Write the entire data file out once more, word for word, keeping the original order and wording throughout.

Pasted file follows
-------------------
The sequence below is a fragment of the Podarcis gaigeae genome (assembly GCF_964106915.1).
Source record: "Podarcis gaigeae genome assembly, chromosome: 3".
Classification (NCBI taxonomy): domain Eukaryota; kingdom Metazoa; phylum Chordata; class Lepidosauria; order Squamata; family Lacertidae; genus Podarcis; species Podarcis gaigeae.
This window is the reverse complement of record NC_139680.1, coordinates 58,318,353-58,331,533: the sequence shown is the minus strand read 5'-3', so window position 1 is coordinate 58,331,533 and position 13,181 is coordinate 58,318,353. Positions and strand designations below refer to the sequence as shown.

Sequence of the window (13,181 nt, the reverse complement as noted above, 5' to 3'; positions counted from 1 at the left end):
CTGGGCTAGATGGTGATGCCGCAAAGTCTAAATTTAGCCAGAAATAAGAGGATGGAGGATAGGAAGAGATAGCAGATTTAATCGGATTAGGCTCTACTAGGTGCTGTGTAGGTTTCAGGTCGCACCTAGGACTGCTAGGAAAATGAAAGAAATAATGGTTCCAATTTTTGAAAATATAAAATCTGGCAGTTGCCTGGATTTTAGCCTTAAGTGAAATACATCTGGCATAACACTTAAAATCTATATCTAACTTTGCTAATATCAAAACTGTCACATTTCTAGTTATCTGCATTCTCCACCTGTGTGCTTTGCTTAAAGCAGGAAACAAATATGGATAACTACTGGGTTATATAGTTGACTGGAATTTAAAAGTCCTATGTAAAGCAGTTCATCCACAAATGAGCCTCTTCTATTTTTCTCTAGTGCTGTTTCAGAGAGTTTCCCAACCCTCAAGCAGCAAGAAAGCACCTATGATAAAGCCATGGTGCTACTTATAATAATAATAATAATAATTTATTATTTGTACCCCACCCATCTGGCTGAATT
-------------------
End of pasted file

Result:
The sequence below is a fragment of the Podarcis gaigeae genome (assembly GCF_964106915.1).
Source record: "Podarcis gaigeae genome assembly, chromosome: 3".
Classification (NCBI taxonomy): domain Eukaryota; kingdom Metazoa; phylum Chordata; class Lepidosauria; order Squamata; family Lacertidae; genus Podarcis; species Podarcis gaigeae.
This window is the reverse complement of record NC_139680.1, coordinates 58,318,353-58,331,533: the sequence shown is the minus strand read 5'-3', so window position 1 is coordinate 58,331,533 and position 13,181 is coordinate 58,318,353. Positions and strand designations below refer to the sequence as shown.

Sequence of the window (13,181 nt, the reverse complement as noted above, 5' to 3'; positions counted from 1 at the left end):
CTGGGCTAGATGGTGATGCCGCAAAGTCTAAATTTAGCCAGAAATAAGAGGATGGAGGATAGGAAGAGATAGCAGATTTAATCGGATTAGGCTCTACTAGGTGCTGTGTAGGTTTCAGGTCGCACCTAGGACTGCTAGGAAAATGAAAGAAATAATGGTTCCAATTTTTGAAAATATAAAATCTGGCAGTTGCCTGGATTTTAGCCTTAAGTGAAATACATCTGGCATAACACTTAAAATCTATATCTAACTTTGCTAATATCAAAACTGTCACATTTCTAGTTATCTGCATTCTCCACCTGTGTGCTTTGCTTAAAGCAGGAAACAAATATGGATAACTACTGGGTTATATAGTTGACTGGAATTTAAAAGTCCTATGTAAAGCAGTTCATCCACAAATGAGCCTCTTCTATTTTTCTCTAGTGCTGTTTCAGAGAGTTTCCCAACCCTCAAGCAGCAAGAAAGCACCTATGATAAAGCCATGGTGCTACTTATAATAATAATAATAATAATTTATTATTTGTACCCCACCCATCTGGCTGAATT